Chlorination has probably seen its best days, and today is practiced only to a limited extent throughout the United States. In most cases it has given place to the cheaper process of cyanidation, or to smelting, whereby a better extraction is obtained, although at a greater cost of treatment. The necessity of roasting before treatment renders the process uneconomical where a good extraction can be obtained by the cyanide process.
In most cases, however, a better extraction is obtained by the chlorination process, and where roasting is necessary in order to render the ore amenable to treatment by either process chlorination will usually give the more economical results; that is, the greater extraction obtained will more than counterbalance the greater cost of treatment.
Also, for certain grades of ore the same reasoning will apply. For instance, suppose we have a $20 ore in which 75% extraction can be obtained by cyanidation, 93% by chlorination and 98% by smelting; and, suppose the cost of treatment in the three cases to be respectively $3, $6 and $8.
In the first case $15 would be obtained by the cyanide process, leaving a profit of $12.
By chlorination $18.60 would be obtained, leaving a profit of $12.60.
By smelting $19.60 would be obtained, leaving a profit of $11.60.
In this case the greater profit would be obtained by the chlorination process.
With a $10 ore, however, with the same cost of treatment and percentage of extraction the cyanide process would give a greater profit by $1.20 per ton.
With a $40 ore under the same conditions, the profits would be the same by smelting or chlorination.
From this it is seen that chlorination has its chief application on ores ranging say from $15 to $35 per ton. The process is applied more extensively to ores from the Cripple Creek districts than to any other district in the United States. Several mills are located at Colorado City, among them the Portland, treating ore from the Portland mine at Victor.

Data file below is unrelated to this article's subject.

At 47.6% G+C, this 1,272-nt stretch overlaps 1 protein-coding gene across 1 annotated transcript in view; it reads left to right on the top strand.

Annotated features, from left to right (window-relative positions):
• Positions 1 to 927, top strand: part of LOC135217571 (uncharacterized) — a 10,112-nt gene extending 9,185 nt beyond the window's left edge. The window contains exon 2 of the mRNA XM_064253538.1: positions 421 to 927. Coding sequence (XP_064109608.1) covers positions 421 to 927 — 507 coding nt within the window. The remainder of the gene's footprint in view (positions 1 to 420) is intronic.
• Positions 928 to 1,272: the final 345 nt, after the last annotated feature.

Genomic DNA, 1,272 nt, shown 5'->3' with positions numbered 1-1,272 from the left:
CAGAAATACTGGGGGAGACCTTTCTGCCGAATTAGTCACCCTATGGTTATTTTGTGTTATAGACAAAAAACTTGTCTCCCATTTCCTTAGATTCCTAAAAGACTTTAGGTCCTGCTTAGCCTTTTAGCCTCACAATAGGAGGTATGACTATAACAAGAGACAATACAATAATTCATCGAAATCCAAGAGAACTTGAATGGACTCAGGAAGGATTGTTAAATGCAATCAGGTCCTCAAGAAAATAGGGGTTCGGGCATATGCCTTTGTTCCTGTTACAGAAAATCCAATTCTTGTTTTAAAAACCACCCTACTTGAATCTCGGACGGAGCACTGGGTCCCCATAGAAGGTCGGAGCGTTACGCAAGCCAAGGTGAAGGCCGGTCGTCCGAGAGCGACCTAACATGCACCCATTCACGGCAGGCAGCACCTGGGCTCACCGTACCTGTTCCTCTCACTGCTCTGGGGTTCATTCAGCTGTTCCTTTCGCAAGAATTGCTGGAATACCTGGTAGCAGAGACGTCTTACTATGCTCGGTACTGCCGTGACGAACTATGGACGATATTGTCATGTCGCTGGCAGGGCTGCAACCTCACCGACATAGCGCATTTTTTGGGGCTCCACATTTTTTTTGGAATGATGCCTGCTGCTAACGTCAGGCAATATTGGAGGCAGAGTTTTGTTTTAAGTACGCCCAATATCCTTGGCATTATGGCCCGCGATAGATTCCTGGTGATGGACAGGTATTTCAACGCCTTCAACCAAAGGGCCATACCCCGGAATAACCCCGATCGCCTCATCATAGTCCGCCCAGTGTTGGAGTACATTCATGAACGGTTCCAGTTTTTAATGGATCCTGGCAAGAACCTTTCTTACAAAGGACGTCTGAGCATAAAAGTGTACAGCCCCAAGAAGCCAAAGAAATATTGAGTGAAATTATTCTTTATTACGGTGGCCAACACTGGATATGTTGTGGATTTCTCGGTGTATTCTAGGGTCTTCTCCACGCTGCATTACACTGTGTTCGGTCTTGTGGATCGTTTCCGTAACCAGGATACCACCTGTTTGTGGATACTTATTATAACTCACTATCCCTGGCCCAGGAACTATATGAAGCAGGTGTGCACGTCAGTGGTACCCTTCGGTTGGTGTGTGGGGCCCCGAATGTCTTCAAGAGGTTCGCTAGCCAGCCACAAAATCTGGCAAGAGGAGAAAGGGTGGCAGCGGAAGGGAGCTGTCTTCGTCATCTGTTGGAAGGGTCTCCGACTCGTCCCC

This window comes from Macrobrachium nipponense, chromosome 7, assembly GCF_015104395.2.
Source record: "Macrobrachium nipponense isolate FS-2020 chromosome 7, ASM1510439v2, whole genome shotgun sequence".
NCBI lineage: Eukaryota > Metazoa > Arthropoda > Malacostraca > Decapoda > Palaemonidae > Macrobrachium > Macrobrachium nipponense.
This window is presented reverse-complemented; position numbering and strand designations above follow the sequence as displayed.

Only one mill is located in the district, the Economic, located about one mile from Victor on the opposite side of Squaw mountain. This mill is owned by the Woods Investment Company and treats principally ores from the company's property.
A large part of the ore at present is obtained through the Gold Coin shaft, in Victor, in which it is raised to the 100-foot level, from which a tunnel leads through the hill to the mill site.
The following shows the general scheme of operations through the crushing department.
Diagram No. 1.
All of the rolls except those in the sampling department are of the same size, sixteen by thirty-six inches, and are located upon the same floor. This allows the shells of the fine rolls when too badly worn to be used upon the coarse rolls.
The heat of the roasters is ingeniously utilized for the drying of the ore. At the bottom of the bins to which the ore passes from the sampling room are hollow rectangular iron bars through which the smoke from the roasters passes on its way to the smokestack.
The ore is dried by passing over and around these hollow bars and is drawn out below by chutes onto a belt conveyor, which carries it to the elevator.
It will be seen from the general scheme that the maximum size of crushed product is twelve-mesh.